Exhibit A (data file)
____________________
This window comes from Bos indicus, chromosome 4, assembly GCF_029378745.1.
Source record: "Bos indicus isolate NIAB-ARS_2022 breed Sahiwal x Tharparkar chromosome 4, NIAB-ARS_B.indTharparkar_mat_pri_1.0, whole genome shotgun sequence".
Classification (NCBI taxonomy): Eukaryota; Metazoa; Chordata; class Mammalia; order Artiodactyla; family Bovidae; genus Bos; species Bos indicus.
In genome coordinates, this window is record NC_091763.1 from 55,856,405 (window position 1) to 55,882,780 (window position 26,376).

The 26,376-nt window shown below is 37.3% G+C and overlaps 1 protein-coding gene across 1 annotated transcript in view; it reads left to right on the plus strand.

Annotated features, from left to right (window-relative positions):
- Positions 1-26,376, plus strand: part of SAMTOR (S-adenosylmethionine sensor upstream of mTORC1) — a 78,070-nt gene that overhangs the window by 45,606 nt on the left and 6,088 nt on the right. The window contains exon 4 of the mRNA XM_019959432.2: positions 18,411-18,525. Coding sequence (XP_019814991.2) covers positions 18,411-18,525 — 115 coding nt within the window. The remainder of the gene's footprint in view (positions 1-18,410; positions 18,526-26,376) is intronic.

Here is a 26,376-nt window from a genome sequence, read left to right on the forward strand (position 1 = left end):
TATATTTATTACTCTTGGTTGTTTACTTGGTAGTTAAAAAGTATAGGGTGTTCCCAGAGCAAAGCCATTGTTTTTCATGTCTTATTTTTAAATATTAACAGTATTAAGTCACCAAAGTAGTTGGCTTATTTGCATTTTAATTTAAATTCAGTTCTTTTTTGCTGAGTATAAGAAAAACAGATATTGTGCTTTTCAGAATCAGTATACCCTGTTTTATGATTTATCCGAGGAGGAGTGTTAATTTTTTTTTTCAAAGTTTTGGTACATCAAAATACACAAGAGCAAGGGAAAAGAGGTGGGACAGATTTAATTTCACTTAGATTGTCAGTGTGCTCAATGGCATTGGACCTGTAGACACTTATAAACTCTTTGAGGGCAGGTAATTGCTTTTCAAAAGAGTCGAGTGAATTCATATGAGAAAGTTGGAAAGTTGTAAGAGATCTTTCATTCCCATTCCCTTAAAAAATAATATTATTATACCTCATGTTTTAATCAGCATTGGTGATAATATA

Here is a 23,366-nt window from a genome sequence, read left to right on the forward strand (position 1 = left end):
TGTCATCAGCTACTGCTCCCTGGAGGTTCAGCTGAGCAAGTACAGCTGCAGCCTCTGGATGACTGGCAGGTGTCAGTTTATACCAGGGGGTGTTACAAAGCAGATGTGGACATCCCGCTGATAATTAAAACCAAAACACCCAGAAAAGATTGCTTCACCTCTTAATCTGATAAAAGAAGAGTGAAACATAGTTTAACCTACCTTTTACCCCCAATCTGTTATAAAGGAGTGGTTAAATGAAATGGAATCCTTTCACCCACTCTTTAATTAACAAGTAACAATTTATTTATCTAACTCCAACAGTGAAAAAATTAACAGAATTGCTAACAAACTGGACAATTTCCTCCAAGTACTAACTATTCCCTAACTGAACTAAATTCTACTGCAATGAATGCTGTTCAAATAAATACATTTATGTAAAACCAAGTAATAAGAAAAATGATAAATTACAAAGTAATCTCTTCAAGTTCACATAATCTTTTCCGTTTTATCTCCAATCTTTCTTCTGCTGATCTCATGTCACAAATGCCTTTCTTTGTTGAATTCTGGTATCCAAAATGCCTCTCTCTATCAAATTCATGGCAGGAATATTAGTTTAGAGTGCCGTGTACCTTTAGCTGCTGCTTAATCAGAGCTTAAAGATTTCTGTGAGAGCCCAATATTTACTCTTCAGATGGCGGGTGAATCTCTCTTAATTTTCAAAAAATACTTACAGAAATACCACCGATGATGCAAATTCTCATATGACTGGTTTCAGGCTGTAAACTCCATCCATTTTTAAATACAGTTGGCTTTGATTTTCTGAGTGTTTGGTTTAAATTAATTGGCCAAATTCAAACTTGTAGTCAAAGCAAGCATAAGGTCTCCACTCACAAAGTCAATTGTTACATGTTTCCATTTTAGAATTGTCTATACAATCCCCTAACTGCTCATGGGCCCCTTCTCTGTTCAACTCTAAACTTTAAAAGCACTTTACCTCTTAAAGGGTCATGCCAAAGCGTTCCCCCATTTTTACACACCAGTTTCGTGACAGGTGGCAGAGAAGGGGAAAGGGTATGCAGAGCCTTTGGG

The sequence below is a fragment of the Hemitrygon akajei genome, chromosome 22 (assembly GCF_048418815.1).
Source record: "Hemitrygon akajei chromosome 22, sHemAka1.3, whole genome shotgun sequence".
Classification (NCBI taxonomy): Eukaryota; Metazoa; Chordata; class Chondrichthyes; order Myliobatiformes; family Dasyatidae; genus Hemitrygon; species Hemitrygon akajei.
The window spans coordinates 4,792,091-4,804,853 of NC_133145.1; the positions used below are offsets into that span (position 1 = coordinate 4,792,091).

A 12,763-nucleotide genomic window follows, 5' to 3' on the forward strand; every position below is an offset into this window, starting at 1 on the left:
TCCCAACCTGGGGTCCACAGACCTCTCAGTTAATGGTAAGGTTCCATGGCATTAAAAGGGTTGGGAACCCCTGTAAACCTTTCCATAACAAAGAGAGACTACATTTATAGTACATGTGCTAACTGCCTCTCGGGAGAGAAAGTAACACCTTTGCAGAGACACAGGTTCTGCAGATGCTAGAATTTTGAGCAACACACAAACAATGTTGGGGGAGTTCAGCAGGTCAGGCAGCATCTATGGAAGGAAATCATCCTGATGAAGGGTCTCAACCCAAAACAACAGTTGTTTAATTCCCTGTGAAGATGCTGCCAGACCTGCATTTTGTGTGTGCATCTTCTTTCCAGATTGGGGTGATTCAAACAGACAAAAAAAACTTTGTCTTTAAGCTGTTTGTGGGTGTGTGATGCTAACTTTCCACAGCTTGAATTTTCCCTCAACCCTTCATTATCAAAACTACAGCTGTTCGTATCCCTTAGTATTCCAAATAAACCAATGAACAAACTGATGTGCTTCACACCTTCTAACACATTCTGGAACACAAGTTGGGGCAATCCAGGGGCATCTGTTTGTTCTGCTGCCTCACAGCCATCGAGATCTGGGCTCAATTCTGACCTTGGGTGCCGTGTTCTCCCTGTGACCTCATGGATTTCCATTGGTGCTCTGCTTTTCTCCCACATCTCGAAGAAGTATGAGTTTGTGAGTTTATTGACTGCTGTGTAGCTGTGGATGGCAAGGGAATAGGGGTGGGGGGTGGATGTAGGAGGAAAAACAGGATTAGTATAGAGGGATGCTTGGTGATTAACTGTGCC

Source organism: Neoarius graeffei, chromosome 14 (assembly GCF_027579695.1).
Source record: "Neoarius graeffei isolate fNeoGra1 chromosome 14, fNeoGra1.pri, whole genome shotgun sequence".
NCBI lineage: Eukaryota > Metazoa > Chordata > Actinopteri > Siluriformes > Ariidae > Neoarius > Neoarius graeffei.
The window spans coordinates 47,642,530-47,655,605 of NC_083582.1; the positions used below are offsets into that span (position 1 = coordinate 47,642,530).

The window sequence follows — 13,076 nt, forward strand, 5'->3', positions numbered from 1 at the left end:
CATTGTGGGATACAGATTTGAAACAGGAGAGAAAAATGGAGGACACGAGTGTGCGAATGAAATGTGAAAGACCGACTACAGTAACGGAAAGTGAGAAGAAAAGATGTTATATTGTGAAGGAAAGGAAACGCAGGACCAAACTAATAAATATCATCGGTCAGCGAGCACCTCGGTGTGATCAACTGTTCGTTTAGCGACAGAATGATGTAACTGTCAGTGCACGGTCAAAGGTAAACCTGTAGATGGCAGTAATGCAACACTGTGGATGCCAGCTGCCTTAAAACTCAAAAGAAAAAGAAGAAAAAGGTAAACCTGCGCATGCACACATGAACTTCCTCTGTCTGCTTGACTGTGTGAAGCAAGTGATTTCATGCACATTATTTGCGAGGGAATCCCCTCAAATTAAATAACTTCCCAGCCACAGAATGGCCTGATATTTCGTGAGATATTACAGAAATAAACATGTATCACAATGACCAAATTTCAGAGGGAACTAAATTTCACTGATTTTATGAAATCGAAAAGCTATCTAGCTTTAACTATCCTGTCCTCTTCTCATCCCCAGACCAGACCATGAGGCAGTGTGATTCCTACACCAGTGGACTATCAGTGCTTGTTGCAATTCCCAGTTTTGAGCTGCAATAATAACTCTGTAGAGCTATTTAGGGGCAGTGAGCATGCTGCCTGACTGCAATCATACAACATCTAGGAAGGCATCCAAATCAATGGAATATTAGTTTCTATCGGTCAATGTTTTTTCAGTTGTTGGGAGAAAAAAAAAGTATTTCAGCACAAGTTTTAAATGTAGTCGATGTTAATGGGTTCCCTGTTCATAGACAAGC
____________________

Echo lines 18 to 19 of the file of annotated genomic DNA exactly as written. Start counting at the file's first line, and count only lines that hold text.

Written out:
Source organism: Neoarius graeffei, chromosome 14 (assembly GCF_027579695.1).
Source record: "Neoarius graeffei isolate fNeoGra1 chromosome 14, fNeoGra1.pri, whole genome shotgun sequence".